BURRILLVILLE – Town officials have drafted new zoning guidelines to ensure that any solar energy projects that come to town do not compromise public safety or impact natural and historic resources, and are compatible with the neighborhood in which they are located.
The Town Council is inviting public comment on the new guidelines, which are proposed as amendments to the town’s zoning ordinance, at a hearing to be held Aug. 28 at 7 p.m. at Town Hall, 105 Harrisville Main St., Harrisville.
The purpose of the amendment is to promote the creation of ground-mounted solar installations by providing standards for their placement, design, construction and operation and to make sure they are compatible with the town’s comprehensive plan.
When a solar system project was proposed and later withdrawn in town earlier this year, the Town Council realized there was a need to set local guidelines for companies seeking to operate solar energy systems and directed the Ordinance Subcommittee to draft an ordinance amendment in coordination with the Zoning and Planning Boards.
According to the proposed Burrillville regulations, all solar photovoltaic installation applications must be reviewed by the Planning Board and will be allowed in a general commercial zoning district through a special use permit. Net metering solar photovoltaic installations for residential or commercial uses, however, will be allowed in all zoning districts as a matter of right. The regulations do not preclude the town from installing ground mounted or other solar photovoltaic facilities on any town-owned or controlled property regardless of the zoning district
The domestic solar energy industry continues to grow at a staggering pace. In 2011, photovoltaic installations grew 109 percent over the previous year, bringing the current total of installed domestic capacity to almost 4,000 megawatts – enough solar energy to meet average demand from almost one million U.S. homes
More and more cities and towns, including Burrillville, are interested in pursuing solar energy systems to directly offset energy expenses.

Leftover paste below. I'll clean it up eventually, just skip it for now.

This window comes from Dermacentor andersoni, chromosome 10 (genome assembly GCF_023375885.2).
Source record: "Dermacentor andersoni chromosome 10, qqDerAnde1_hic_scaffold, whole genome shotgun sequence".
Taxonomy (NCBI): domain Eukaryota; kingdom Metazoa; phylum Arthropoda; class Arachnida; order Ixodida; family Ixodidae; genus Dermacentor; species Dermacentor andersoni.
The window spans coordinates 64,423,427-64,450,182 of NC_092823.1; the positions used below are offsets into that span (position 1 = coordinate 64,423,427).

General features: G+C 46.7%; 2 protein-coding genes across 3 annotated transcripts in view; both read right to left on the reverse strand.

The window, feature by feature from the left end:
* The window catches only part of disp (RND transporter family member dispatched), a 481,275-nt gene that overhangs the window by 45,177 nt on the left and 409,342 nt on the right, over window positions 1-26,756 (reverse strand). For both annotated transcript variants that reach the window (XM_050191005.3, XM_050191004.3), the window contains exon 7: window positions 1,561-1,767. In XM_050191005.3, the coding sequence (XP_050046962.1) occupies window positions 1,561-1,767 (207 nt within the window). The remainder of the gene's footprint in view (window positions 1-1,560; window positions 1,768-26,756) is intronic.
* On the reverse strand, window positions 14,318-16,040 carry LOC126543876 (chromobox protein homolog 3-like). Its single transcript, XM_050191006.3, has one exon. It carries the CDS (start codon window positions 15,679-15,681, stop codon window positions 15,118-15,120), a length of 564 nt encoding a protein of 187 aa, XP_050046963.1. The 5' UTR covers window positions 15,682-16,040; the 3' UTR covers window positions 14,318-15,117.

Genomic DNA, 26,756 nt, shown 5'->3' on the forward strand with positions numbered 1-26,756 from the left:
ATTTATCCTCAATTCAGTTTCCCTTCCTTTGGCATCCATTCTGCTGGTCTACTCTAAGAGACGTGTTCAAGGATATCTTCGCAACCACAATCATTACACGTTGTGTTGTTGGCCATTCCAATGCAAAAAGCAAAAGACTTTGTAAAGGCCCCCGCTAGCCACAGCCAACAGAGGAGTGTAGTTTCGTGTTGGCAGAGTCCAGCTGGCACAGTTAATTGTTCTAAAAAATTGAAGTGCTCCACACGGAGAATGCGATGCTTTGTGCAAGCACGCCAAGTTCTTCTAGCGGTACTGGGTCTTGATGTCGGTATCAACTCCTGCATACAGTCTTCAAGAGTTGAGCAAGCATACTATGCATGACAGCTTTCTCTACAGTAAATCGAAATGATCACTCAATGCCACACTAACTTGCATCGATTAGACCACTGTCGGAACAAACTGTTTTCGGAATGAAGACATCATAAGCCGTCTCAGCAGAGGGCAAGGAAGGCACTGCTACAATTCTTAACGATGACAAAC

In East Providence, for example, city officials this week broke ground on the first phase of the Forbes Street solar farm project, which will include a 3 megawatt solar array facility. At full estimated capacity, the Forbes Street solar energy system would be one of the largest solar facilities in New England and the first active use of the 229-acre Forbes Street property since the landfill closed in 1979 after a decade as the city’s dump.
Two years ago, the Town of Uxbridge signed an agreement with Constellation Energy to construct an $8 million 2,400-kilowatt ground-mounted solar photovoltaic plant on 15.5 acres of privately owned land on Commerce Drive. As part of that arrangement, the town will receives annual property tax payments of $41,000 over the 20-year lease term, as well as a 10 percent net excess generation credit applied to meters owned by the town to offset the town’s energy bill.
In Bellingham, the School Department has negotiated a deal with Energy in the Bank to build an 8,000-panel solar farm on the Maple Street landfill, which would offset 90 percent of its energy use and save the district more than $2 million in energy costs over the next 20 years.
The Town of Blackstone is also preparing to contract with a solar energy developer that will finance, build, and operate ground-mounted photovoltaic solar panels at the former landfill on Chestnut Street.